|The Seaside School (Gibbs House) of John Hopkins University |
Colorized sketch by Henry Osborne published in a special German edition
of Frank Leslie's Illustrated Newspaper - November 27, 1880
Although many scientist and naturalists visited and documented the Beaufort, North Carolina area from the mid to late 1800s, Dr. Elliot Coues, an army physician stationed at Fort Macon in 1869-70, provided the greatest publicity for the potential of the Beaufort region for natural history research. The area became a significant place for scientist to gather information. From 1880-1886, professors and students of Johns Hopkins University maintained a laboratory at the Gibbs House, which was rented from Laura Gibbs Ramsey.
|"Surface Collecting near Fort Macon" was the second image|
published in this special German edition of Leslie's Illustrated
During about six weeks during 1881, an elementary class in Zoology was announced. Daily lectures were to be given along with dredging and collecting expeditions. Applicants were required to attend "the whole course, and to devote themselves to study, although, bearing in mind that most of the students will probably have just finished a year's collegiate study elsewhere, the work in the laboratory will be so arranged as to leave abundant time for out-door life, and for the enjoyment of fishing, boating and bathing." The fee for instruction was $25. Those qualified would be allowed to study for the rest of the season without extra charge. "Boarding and lodging can be obtained in the town of Beaufort, within a short distance of the laboratory, for from $20 to $30 a month. The diversified fauna of this locality, together with its mild and uniform climate, renders it a desirable place for study during the hot months of summer." (Johns Hopkins University Circular)
Excerpts from Frank Leslie’s Illustrated Newspaper - November 20, 1880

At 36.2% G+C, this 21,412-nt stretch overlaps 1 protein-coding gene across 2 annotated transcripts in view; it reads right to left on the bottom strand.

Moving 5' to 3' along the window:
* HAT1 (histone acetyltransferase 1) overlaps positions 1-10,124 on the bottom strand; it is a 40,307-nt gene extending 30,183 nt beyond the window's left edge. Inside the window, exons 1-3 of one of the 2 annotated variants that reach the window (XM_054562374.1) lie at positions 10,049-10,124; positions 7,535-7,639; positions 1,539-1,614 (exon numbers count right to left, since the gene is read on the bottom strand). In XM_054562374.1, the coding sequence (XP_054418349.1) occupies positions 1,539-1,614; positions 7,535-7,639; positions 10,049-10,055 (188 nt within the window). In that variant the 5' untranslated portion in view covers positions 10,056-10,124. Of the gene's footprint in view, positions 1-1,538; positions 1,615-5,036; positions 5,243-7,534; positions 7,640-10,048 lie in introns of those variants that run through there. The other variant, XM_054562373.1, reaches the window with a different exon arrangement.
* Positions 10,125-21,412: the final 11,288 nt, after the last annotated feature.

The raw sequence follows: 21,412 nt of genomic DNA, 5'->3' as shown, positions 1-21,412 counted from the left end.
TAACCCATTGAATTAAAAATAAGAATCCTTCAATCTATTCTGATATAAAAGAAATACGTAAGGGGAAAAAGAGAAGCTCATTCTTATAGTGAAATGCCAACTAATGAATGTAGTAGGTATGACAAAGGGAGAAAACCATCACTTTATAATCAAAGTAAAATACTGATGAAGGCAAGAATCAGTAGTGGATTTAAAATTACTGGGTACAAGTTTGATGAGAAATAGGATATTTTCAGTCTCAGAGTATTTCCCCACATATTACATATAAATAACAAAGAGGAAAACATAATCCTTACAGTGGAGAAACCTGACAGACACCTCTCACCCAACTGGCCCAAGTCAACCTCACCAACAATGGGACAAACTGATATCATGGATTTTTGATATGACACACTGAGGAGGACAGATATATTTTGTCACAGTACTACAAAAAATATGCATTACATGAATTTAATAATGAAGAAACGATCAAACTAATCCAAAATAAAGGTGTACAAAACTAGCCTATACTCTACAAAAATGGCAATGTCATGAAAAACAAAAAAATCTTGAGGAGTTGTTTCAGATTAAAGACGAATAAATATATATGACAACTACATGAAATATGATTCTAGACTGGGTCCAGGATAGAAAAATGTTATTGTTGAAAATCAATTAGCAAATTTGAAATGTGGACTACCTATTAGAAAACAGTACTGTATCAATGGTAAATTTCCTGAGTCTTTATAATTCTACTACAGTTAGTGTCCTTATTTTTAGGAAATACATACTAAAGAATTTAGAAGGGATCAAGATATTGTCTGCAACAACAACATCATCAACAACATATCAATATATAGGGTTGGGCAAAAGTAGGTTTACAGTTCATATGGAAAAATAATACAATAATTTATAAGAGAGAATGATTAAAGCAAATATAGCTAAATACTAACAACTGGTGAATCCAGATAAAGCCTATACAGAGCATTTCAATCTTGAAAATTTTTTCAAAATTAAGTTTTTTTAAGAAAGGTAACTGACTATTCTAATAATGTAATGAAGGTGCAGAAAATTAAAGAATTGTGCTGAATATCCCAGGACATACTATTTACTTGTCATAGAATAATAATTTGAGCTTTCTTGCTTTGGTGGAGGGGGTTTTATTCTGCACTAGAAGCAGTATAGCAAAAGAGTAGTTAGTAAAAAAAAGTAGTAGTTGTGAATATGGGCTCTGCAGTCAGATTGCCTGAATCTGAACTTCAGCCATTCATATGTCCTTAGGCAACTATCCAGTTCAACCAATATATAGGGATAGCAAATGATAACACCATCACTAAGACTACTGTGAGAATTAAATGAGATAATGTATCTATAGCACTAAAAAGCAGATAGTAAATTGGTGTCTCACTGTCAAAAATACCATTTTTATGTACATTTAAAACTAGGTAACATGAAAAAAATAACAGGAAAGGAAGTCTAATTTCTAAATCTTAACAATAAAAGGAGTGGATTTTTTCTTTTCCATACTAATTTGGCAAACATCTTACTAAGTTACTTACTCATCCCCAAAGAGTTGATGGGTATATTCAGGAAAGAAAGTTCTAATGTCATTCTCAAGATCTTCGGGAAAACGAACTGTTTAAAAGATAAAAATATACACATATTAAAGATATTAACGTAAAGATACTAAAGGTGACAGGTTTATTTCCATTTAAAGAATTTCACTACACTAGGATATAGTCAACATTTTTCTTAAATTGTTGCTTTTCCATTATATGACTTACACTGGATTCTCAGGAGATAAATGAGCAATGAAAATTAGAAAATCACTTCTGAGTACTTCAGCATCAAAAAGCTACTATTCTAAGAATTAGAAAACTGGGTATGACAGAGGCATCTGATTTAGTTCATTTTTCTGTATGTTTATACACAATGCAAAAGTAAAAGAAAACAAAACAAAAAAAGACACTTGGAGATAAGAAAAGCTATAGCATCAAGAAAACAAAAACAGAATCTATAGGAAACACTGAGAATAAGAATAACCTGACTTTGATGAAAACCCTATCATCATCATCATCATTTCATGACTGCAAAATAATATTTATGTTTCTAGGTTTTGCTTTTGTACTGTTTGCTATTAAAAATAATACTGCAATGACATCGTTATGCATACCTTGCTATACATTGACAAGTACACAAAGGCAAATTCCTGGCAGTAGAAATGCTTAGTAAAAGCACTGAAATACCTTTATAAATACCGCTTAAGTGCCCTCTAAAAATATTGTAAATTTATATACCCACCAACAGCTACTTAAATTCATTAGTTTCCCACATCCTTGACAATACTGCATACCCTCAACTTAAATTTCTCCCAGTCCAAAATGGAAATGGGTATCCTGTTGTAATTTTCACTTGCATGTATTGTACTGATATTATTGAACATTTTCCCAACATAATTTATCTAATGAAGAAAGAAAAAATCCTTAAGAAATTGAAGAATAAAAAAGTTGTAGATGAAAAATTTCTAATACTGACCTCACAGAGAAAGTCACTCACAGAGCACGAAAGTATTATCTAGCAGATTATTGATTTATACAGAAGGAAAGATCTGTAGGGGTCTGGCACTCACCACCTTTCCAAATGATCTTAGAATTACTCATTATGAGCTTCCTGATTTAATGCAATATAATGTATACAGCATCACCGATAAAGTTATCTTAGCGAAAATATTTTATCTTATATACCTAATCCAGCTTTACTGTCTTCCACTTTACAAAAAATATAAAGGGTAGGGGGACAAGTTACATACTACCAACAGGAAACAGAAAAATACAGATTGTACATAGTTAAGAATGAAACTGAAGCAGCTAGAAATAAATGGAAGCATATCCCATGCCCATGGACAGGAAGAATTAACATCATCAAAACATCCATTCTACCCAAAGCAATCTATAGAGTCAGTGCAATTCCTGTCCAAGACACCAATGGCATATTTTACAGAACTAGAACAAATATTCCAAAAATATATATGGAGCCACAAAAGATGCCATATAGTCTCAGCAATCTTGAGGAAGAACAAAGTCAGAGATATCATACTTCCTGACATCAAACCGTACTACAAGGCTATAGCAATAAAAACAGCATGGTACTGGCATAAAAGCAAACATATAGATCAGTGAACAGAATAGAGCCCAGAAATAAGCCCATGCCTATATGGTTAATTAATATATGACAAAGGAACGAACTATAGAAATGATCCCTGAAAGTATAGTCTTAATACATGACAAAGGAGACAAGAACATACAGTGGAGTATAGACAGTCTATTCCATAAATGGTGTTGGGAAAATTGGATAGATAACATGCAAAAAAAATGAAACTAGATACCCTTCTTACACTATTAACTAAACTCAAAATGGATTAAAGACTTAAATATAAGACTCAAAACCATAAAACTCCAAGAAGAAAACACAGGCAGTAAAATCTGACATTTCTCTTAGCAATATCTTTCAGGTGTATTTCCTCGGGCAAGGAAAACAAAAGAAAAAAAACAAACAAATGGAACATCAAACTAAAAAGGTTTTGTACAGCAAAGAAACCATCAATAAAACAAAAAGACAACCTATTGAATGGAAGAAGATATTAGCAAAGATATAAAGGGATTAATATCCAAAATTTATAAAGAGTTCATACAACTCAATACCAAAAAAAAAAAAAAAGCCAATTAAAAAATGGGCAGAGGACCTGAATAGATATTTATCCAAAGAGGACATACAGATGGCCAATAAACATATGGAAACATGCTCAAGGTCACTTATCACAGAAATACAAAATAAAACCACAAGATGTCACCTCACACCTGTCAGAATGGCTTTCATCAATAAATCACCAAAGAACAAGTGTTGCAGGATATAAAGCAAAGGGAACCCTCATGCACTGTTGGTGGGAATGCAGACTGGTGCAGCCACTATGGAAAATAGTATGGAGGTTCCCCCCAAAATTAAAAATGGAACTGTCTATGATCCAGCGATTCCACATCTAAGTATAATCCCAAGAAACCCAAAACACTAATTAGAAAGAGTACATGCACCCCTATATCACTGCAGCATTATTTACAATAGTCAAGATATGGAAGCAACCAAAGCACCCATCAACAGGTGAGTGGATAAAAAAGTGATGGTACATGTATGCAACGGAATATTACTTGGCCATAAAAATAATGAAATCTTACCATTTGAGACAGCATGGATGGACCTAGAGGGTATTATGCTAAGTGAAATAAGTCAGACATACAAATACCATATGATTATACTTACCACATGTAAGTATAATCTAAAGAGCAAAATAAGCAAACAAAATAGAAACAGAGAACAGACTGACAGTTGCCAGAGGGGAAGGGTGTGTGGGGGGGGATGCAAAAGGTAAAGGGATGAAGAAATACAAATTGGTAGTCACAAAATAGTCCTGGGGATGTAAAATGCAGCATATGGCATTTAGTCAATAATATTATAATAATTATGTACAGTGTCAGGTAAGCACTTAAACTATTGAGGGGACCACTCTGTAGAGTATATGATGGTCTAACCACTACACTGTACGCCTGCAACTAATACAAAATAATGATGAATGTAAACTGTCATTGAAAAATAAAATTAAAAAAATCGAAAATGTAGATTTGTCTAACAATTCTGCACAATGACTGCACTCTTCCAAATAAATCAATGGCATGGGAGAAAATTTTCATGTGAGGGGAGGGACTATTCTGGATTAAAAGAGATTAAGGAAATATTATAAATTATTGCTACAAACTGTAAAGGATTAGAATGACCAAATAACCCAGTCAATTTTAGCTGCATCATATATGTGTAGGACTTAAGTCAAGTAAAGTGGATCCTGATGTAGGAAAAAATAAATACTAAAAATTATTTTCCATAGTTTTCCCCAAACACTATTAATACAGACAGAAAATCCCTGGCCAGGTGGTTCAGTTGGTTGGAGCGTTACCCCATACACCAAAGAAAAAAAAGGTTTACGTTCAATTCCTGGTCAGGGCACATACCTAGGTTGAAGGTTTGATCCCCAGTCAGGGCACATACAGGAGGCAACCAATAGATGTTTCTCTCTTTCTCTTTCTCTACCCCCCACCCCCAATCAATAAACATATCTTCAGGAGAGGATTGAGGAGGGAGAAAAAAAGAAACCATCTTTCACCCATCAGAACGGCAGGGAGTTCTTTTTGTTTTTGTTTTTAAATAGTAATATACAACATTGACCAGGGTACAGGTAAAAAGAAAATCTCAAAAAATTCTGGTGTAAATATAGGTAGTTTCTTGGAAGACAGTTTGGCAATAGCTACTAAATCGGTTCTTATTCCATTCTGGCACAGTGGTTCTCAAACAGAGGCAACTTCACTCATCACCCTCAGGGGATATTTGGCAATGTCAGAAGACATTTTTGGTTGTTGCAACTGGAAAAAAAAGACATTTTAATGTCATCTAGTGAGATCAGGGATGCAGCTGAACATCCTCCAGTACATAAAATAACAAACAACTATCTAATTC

The Johns Hopkins Seaside Laboratory
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This season it was decided to push still further south in order to get within reach of the more Southern or semi-tropical forms of life, and, after some deliberation, Beaufort, N.C., and old and well-known collecting ground, was fixed upon as headquarters for the Summer…Our illustrations, most of which are from sketches by Henry F. Osborne, show some of the apparatus and the way it is used, and one or tow of the interesting forms of life are shown. One represents a party “dipping” and “towing” from the little steam launch, which has proved of invaluable, or, rather, indispensable, service in the work…
The town of Beaufort, though a rather out-of-the-way place,
is a well-known Southern Summer resort. The prevailing cool sea breezes render the climate very delightful, and this is itself a sufficient inducement to many. But there are many other attractions, such as fishing, bathing, boating, etc., and the town rather picturesque. The attention of the newly-arrived visitor is immediately arrested by the old-fashioned windmills which grind corn for the omnipresent “pone” or Southern cornbread. Seen from a distance, they give a decidedly Dutch look to the place—an impression which is, however, scarcely sustained by a nearer view of the battered and weather-beaten old houses of which the village is largely composed.
It is proposed to resume the work at Beaufort next Summer, and it is not impossible that a permanent laboratory may be there erected if the location is found, upon thorough trial, to be well adapted for that purpose. At present a large dwelling-house, situated at the water’s edge, is made use of for a laboratory. This mansion enjoys no little celebrity from its architectural superiority to its less pretentious neighbors, and from the fact, often reiterated by inhabitants of Beaufort—that it is built of cypress wood and copper nails.
|1851 Gibbs House - 1972 National Register photograph|
In the May 5, 1899 issue of Science magazine, the assistant Commissioner of Fish and Fisheries, Hugh McCormick Smith, announced that the U.S. Fish Commission would maintain a marine biological laboratory at Beaufort, NC. The only other permanent station at Woods Hole, Massachusetts, had been established in 1885.
A steam launch was assigned and on June 1, 1899 the U.S. Fish Commission Laboratory was opened for its first season. At this time Beaufort was reached by boat from Morehead City. Twelve men, faculty and students from various universities, had come to Beaufort by September - to use the laboratory for various projects. Even though these men conducted various research projects, all contributed in the effort to determine the animals and plants in and near Beaufort Harbor, including their abundance, local distribution, breeding times, habits, etc. The foundation was laid for a museum collection and a record book was opened.
Before the Laboratory reopened for its second season, President Theodore Roosevelt had signed an act of Congress authorizing the establishment of a permanent biological station on the coast of North Carolina. Land was acquired with the help of Alonzo Thomas and others - the laboratory on Pivers Island was officially opened on May 26, 1902.